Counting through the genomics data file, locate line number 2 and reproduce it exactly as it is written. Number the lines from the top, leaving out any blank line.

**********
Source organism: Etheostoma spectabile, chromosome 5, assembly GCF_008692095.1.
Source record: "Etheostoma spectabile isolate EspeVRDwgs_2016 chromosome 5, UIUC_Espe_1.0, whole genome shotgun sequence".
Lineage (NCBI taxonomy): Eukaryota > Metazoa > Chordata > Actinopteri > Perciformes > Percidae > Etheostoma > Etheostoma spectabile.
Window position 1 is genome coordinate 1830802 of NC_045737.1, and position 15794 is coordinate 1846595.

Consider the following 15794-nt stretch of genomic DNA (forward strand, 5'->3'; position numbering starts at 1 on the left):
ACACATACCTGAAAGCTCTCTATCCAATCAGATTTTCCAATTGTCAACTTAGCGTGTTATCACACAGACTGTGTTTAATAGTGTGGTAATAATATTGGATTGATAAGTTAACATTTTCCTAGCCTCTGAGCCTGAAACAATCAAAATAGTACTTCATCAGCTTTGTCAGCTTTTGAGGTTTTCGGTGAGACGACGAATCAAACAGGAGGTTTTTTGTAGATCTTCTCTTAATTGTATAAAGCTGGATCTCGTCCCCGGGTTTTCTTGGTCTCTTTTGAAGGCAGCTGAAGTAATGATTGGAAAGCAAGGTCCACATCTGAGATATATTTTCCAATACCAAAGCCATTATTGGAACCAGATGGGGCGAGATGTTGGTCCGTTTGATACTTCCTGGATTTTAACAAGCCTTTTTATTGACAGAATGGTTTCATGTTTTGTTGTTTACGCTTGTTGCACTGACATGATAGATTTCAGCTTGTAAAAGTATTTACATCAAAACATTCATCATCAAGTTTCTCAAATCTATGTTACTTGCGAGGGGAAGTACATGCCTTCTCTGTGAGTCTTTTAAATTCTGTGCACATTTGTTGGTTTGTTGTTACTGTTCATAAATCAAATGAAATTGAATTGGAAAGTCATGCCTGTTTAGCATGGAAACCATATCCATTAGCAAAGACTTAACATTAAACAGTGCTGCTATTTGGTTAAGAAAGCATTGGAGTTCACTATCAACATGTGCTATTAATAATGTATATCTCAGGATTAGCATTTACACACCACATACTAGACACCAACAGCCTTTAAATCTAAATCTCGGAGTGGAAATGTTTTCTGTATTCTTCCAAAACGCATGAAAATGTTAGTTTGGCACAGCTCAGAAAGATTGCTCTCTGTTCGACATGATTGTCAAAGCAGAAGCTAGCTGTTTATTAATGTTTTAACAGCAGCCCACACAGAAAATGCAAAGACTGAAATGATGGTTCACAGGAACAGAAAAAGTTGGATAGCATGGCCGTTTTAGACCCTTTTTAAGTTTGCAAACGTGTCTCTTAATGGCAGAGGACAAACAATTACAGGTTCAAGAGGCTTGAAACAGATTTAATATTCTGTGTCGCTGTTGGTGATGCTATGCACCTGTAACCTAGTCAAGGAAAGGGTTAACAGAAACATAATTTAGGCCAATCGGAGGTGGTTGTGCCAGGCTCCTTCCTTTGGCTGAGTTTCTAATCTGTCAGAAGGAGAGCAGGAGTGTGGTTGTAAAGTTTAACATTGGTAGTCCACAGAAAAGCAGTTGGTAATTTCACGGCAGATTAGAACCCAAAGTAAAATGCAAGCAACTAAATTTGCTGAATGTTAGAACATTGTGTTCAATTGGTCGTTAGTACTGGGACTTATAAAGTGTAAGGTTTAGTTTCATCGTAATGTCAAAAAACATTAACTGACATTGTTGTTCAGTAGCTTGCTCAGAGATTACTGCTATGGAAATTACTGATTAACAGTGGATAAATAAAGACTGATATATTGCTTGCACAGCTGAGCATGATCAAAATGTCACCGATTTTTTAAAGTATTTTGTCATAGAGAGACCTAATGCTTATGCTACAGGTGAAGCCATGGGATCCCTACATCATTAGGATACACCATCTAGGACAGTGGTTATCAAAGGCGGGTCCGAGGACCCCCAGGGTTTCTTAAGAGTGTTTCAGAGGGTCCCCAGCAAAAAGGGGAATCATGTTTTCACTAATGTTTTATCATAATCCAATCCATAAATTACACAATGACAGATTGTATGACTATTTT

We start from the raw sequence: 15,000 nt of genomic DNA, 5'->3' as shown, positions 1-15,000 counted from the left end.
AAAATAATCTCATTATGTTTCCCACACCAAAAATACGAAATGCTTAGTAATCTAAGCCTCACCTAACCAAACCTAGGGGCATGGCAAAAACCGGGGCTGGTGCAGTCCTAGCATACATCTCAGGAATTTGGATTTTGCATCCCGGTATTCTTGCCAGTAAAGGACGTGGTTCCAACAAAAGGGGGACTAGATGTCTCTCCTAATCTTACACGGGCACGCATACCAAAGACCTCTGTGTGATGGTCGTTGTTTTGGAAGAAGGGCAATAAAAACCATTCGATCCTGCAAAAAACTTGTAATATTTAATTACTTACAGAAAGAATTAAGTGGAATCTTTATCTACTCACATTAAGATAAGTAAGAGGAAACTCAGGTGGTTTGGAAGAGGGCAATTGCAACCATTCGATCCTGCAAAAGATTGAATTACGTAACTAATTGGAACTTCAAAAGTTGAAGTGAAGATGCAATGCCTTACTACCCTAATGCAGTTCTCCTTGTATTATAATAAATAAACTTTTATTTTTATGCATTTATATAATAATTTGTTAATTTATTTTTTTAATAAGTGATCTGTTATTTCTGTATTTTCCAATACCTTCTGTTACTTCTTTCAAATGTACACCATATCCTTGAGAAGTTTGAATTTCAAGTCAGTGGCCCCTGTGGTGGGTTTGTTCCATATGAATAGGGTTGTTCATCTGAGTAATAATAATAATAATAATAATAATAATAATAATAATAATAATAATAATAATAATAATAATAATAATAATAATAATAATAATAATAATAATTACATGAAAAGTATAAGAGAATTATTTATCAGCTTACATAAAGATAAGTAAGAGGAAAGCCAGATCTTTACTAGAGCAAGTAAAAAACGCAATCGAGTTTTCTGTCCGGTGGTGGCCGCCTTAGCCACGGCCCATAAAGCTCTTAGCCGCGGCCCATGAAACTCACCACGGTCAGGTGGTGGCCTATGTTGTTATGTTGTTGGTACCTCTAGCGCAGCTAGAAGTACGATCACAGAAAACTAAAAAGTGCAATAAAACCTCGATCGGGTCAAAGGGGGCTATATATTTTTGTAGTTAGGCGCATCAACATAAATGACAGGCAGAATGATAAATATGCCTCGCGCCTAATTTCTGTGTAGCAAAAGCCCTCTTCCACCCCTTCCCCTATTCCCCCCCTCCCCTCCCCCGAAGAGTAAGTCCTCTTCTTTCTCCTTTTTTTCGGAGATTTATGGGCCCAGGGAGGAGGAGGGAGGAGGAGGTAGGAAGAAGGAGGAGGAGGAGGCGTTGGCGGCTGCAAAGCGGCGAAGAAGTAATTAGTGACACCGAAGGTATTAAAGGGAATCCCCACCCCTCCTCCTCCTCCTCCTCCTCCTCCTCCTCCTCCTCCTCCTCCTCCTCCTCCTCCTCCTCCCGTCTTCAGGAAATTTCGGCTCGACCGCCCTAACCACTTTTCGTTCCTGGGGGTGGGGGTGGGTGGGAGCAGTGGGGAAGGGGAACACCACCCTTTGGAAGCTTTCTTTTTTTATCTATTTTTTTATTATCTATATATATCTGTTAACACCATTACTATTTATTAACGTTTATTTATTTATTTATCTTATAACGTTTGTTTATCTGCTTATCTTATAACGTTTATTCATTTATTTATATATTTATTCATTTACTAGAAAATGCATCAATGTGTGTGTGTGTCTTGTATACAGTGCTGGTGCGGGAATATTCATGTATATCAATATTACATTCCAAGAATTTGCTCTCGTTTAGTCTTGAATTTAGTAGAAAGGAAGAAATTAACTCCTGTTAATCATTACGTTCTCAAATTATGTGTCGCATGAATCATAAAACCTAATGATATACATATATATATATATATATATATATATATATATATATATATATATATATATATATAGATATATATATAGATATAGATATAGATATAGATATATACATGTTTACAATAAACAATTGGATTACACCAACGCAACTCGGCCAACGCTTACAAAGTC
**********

Source record: "Etheostoma spectabile isolate EspeVRDwgs_2016 chromosome 5, UIUC_Espe_1.0, whole genome shotgun sequence".